The Buckeyes are a question mark with the losses of the Wesson brothers, Luther Muhammad and others, but they passed the first test in season opener with solid team play.
Columbus, OH – College basketball players are not required to wear masks for obvious reasons relating to suffocation in sneakers, but it would have been fitting had Ohio State run on to the Value City Arena court for the season opener with faces covered.
The Buckeyes, you see, might as well be those hooded professional wrestlers who step into the ring to hide their true identities.
They have gone through that radical of a transformation since Kaleb Wesson turned pro, Andre Wesson used his eligibility and Luther Muhammad, DJ Carton and Alonzo Gaffney transferred.
Fourth-year coach Chris Holtmann received a text at 8:30 a.m. telling him that players and coaches from both teams passed COVID-19 protocols – one positive test would have called off the game – and that was an early Thanksgiving gift in itself.
“To be honest, we’re just really excited to be together (playing),’’ Holtmann said.
Ohio State ran to a 22-0 lead and wound up playing 13 players in a ho-hum 94-67 thrashing of Illinois State before only game personnel and a handful of media Wednesday afternoon.
Three-quarters of the upper deck was blacked out by curtains and the only sounds were the bouncing of the ball, the officials’ whistles, the squeaking of sneakers and subtle crowd noise pumped through the sound system. It was so cold inside at one point that one might have been able to hang meat.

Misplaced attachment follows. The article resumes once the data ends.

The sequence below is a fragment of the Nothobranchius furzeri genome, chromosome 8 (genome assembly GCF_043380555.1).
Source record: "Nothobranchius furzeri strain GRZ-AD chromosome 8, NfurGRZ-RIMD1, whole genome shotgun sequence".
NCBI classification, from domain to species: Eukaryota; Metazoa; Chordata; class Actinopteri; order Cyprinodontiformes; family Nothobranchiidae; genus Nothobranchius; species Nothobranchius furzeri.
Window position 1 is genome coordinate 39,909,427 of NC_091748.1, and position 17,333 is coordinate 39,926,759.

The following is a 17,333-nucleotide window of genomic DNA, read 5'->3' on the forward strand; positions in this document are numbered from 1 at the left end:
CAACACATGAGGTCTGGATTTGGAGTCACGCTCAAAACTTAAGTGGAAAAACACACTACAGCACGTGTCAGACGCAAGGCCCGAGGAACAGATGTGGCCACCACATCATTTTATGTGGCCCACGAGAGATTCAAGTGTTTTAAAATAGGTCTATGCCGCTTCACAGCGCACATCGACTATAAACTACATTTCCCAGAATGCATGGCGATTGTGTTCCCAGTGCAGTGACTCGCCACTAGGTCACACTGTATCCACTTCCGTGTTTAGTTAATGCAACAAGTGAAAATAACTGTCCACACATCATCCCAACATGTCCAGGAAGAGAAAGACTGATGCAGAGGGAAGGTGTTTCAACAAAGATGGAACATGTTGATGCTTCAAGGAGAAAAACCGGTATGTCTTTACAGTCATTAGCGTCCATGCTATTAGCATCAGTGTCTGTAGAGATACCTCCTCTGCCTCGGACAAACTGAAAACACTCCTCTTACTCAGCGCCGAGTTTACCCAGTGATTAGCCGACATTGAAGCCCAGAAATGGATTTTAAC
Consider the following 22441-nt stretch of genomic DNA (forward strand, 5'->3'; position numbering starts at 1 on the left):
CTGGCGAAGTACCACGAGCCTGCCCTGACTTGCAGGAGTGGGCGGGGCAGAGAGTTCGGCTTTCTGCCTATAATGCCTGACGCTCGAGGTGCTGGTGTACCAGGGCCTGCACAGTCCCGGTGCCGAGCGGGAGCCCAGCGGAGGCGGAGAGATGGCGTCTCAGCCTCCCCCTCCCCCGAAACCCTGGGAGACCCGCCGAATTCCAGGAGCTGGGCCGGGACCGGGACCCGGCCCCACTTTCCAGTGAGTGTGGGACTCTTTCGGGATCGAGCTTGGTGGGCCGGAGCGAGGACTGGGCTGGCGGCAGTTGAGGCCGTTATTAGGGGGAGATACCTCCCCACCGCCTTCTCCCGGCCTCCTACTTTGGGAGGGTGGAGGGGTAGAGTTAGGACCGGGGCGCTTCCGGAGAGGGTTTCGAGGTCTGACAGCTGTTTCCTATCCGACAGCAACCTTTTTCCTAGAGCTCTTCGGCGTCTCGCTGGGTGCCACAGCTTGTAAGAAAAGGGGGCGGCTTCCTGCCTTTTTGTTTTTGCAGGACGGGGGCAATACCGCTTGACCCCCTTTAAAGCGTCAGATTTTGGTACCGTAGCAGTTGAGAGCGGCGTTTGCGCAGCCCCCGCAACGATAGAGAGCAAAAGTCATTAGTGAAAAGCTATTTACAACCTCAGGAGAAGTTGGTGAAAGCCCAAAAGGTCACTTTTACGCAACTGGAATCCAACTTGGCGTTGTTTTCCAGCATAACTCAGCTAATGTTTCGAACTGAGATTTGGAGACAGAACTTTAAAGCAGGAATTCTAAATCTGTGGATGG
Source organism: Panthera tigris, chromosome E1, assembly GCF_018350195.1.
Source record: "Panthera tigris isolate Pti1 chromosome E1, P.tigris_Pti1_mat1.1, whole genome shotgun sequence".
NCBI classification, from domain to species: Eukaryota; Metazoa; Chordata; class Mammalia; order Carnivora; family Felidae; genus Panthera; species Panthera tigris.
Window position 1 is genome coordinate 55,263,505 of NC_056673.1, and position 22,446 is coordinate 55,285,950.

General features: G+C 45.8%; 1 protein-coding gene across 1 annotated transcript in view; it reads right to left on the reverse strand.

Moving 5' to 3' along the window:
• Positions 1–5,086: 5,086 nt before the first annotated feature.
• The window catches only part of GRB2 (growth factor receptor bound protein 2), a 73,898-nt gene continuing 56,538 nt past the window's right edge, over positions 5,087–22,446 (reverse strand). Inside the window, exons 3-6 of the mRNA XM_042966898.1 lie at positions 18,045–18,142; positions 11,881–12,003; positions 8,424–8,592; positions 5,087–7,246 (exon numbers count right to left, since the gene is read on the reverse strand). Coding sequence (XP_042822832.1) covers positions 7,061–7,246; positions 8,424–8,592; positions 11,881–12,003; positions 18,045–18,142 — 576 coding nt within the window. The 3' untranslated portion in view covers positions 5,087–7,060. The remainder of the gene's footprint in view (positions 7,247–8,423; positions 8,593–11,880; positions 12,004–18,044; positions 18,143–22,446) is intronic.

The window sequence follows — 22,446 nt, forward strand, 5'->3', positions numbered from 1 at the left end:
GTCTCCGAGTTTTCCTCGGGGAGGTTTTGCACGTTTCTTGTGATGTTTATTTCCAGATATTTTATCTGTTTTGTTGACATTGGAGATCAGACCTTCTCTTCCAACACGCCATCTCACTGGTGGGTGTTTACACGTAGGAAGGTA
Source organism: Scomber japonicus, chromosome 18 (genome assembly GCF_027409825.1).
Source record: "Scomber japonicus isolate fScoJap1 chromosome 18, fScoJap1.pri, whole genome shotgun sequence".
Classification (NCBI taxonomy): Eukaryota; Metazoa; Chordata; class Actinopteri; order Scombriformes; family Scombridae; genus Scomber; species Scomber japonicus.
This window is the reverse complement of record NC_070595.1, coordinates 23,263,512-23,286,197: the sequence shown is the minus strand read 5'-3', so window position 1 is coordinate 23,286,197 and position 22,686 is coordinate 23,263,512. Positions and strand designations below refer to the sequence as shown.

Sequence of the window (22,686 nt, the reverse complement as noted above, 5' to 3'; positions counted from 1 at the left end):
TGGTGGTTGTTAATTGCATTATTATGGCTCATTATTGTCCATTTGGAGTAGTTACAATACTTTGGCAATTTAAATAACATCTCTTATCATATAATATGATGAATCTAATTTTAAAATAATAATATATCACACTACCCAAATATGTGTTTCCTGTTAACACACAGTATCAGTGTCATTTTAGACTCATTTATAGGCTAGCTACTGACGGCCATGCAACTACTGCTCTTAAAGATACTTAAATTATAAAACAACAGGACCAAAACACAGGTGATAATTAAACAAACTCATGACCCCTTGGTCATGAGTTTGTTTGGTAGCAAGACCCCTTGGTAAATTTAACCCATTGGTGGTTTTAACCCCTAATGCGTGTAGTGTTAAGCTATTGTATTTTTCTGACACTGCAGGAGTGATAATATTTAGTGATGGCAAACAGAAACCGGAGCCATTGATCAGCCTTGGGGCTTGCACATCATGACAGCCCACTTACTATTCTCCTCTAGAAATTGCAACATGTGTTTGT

There was no Brutus Buckeye or pep band and there were no cheerleaders, no redcoats and no silly contests during timeouts. Former greats Bill Hosket and Jerry Lucas weren’t sitting at courtside – no nothing. A national television audience on ESPN2 did see it.
But it was so weird. It just left you empty.
This is going to be college basketball 2020-21?
Holtmann couldn’t be heard because he was wearing a mask.
That’s too bad because there was a lot for him to shout about with California-Berkeley transfer Justice Sueing totaling 19 points, eight rebounds and three steals, sophomore EJ Liddell going for 16 points and two steals, CJ Walker 10 points and six assists and Duane Washington and freshman Zed Key netting 12 points each.
“It was a good first start for our guys,’’ Holtmann said. “I thought we had really good energy and guys were anxious and ready to play. We got a lot of contributions from a lot of players. I feel good about it.’’
He later said, “We’re grateful to play a real game.’’
That’s high praise from a coach who can be a very hard grader.
Keep in mind that Illinois State was a topflight ballclub from the mid-major Missouri Valley Conference under coach Dan Muller the previous seven seasons with 18 or more victories six times, including 28 wins in 2016-17 and 22 in 2014-15.
But the Redbirds returned only two players from last season’s rotation and they weren’t double-figures scorers. That showed from the jump.
The score was 22-0 just 5 minutes, 59 seconds into the game.
Sueing, a 6-foot-7, 215-pound redshirt junior forward, was one of those mysterious Buckeyes in that he hadn’t played a game in two seasons. He missed some precious practice time last season with a foot injury that eventually required surgery.
Sure, he led the Bears in scoring (14.3) and rebounding (6.0) as a sophomore, but he played on a bad team that played in an equally bad Pac-12.
He was something else Wednesday.
“It’s great to be out here with my guys,’’ Sueing said. “It was a long time sitting out. Even though there weren’t any fans, we were able to feed off each other. Everyone on this team is so interchangeable and so good at playing off one another. I think this sets a good tone as far as how good we can be. We’re just scratching the surface.’’